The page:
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Stud industry loses stalwart Cliff Ellis

A PILLAR of the Hunter’s horse industry has died just days after his 87th birthday.
Nanjing Night Net

Long-standing horse industry TAFE teacher Cliff Ellis, whose career as a horse breeder and breaker earned him the admiration of the horse industry, died on December 30.

Retiring to Scone in 2000, Mr Ellis retained his passion for all things equine after a lifetime working with horses in and around the Upper Hunter.

He was a regular in the Scone Horse Festival until 2011 and an inaugural committee man for the Hunter Valley Breeders Association.

He also served on the Scone Race Club committee and was recognised as Scone Horse Week VIP in 1999.

He also received a Hunter Valley Bloodhorse Breeders’ Association Service to Industry award in 1987.

Born in Denman, Mr Ellis undertook his high schooling by correspondence during World War II. His formal education was cut short due to his father’s inability to find help on the farm.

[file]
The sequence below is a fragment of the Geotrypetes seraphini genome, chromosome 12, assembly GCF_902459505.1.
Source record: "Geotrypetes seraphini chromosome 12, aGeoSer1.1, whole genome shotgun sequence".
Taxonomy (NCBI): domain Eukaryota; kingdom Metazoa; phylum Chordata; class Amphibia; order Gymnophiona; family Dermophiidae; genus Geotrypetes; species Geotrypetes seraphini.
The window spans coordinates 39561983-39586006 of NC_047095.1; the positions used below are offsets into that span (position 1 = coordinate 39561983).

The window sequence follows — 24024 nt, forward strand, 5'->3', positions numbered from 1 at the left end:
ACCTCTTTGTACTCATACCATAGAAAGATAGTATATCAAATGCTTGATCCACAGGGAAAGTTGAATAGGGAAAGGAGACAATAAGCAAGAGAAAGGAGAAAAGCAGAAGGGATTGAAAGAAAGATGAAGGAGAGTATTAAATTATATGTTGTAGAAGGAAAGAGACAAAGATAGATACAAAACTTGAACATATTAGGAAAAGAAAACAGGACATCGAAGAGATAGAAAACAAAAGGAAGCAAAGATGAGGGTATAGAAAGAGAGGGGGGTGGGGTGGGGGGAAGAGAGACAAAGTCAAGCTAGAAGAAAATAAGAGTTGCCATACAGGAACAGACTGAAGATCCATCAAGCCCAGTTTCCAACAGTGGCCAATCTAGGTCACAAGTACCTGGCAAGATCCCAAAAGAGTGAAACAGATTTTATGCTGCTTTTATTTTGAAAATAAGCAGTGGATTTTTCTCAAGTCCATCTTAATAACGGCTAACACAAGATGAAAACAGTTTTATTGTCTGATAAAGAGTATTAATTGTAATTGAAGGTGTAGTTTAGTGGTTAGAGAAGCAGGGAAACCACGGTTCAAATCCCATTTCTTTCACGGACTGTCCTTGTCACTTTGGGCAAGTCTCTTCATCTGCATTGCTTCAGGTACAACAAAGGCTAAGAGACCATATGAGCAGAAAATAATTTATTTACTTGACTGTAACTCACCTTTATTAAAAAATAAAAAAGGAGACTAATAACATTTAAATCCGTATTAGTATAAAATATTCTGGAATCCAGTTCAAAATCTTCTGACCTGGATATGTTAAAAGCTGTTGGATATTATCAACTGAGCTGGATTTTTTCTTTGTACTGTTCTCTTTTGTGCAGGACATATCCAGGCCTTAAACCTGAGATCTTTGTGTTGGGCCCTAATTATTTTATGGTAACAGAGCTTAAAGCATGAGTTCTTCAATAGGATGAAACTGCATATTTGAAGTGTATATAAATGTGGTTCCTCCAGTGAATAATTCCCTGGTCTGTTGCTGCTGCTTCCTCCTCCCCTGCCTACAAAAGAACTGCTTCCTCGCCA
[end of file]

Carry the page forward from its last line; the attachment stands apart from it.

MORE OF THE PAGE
That need drew Mr Ellis, 14, closer to his eventual career working with horses.

He began in the industry after the family farm was sold in 1949, taking work at Holbrook as a horse breaker.

In 1953 he moved on to Oakleigh stud, where he bred 1959 Scone Cup winner Johnno, a horse that earned notoriety after swimming to safety in a major flood in the Hawkesbury.

Mr Ellis married his wife, Jenifer, in 1961 and the pair welcomed son Tim in 1966 during a stint working in Emu Vale.

During that period away from the region he bought Kingdon Farm before returning to the Hunter in 1971 as stud manager at Yarraman Park.

He eventually left that job to establish Kingdon Farm as a base for preparing yearlings for sale.

The property was also used for spelling and foaling, with stallions including Blazing Ruler and Sungazer standing at the property.

Mr Ellis’s funeral service will be held at 11am at St Luke’s Church in Scone on January 7.

HAPPY AT THE RACES: Ellis, who bred 1959 Scone Cup winner Johnno, at Scone.

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